The ways that bodies are judged in being modified, beautified, or operated on, is intimately linked to impressions that socialized processes artificially distance us from natural tempos and rhythms. Think of critiques of procedures that “unnaturally interfere” with bodily signs of ageing. What emerges are supposed distinctions between more natural, and less natural, bodily timings.


Likewise, climate change discourses suppose a natural environmental rhythm that industrialized cultures have disrupted. In distinguishing between eras in which humans caused more, or less, harm to a natural ecology, what is installed is a division of time according to degrees of naturalness.


Rather than joining the cultural relativist in detailing how differently time is socialized/cultured around the world, or agreeing with the social constructionist about how distanced a socialized time might be from time’s natural or real conditions, in Naturally Late: Synchronization in Socially Constructed Times I explore how philosophical methods destabilize divisions of time. The discussions that develop with Derrida’s deconstruction, Merleau-Ponty’s phenomenology, object-oriented ontology, and Bergson’s time-theory, interrogate the supposition of straightforward before-and-after states or modes of temporality.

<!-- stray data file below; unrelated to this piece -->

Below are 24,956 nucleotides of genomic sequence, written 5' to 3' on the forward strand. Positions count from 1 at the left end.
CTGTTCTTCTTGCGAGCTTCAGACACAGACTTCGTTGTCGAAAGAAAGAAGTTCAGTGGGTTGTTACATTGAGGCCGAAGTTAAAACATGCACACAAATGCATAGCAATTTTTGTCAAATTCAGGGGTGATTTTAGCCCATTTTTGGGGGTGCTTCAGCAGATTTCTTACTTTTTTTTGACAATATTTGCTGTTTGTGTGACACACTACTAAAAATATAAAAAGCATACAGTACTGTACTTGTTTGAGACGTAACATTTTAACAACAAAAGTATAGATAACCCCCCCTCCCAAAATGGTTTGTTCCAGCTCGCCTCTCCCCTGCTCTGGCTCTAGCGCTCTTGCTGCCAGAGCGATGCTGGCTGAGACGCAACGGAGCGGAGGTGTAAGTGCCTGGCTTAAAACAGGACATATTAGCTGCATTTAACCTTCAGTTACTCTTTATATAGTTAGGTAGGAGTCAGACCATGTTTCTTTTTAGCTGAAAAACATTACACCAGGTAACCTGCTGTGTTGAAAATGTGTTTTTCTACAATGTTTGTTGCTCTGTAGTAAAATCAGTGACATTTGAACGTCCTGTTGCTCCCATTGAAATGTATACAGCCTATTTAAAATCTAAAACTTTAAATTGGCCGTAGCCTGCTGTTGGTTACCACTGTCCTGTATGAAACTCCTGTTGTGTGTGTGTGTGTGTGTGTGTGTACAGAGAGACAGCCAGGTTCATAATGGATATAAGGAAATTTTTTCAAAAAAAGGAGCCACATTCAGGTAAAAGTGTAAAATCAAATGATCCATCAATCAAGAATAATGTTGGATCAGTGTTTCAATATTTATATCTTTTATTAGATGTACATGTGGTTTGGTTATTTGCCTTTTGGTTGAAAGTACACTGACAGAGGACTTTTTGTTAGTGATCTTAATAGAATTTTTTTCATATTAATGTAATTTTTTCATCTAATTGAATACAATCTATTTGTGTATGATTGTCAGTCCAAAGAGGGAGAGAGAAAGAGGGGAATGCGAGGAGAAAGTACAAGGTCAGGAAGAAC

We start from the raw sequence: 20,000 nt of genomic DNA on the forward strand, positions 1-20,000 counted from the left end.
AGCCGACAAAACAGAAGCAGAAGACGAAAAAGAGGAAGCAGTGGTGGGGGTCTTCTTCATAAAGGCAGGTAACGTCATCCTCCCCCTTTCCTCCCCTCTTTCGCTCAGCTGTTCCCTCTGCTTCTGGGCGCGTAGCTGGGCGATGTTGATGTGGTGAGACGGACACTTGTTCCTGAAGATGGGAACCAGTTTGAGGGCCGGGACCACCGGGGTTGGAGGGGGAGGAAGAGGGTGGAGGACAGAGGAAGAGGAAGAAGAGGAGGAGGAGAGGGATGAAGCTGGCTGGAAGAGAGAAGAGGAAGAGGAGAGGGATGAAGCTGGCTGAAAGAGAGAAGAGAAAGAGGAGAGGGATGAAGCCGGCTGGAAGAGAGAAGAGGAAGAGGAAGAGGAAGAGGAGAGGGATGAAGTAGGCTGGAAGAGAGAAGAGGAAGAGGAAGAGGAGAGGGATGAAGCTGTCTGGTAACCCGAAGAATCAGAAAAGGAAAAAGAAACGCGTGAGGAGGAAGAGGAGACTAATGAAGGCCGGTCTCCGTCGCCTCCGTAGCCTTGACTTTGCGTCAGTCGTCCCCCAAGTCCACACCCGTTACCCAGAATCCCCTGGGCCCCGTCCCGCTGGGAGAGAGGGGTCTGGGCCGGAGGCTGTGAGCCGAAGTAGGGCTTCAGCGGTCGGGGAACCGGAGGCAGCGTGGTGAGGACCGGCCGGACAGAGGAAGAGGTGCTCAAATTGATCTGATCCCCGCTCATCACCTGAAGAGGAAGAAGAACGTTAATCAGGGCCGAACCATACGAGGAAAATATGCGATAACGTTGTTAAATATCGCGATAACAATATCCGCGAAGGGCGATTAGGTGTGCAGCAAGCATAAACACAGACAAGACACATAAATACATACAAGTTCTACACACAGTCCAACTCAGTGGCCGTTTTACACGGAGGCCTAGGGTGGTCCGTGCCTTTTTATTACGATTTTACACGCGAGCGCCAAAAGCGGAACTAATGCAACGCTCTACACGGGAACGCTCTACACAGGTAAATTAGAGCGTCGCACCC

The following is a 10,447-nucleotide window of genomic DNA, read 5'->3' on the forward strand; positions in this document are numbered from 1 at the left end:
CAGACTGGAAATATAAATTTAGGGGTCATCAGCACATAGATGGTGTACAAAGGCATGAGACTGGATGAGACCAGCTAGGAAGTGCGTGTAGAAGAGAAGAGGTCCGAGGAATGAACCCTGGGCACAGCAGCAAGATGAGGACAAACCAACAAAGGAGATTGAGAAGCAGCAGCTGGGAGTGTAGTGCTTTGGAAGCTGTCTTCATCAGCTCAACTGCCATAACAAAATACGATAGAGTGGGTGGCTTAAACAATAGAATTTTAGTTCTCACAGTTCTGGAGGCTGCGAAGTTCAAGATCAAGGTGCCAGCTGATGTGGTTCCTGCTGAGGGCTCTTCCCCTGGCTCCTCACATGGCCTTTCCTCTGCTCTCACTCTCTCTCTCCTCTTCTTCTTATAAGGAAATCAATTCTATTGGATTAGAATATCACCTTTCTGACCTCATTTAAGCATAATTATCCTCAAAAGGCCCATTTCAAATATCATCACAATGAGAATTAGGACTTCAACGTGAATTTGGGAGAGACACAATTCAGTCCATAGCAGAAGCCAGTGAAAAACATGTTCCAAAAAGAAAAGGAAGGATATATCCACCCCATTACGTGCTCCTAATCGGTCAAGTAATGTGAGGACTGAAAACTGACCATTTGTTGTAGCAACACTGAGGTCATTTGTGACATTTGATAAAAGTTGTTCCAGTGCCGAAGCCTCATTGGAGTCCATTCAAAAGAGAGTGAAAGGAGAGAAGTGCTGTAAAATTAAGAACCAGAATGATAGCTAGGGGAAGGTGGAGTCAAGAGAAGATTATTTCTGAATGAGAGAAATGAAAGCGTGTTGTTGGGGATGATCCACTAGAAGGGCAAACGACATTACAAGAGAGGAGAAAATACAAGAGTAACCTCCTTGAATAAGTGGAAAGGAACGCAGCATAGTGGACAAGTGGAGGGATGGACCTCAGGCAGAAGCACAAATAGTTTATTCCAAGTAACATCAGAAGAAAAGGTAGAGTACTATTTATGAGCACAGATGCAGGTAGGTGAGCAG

Such a supposition is evident not only in terms of the separation of natural phenomena from socialized phenomena, but also in the perceived disjunction between reality and representation. In these philosophical methods we can engage a curiosity regarding how a representation (socialized time) of a preceding real (natural time) could manifest that is alienated from its real conditions. We are here encouraged to interrogate the presumption that there is a state of nature that is antecedent to representation, or that was not already itself a kind of representing.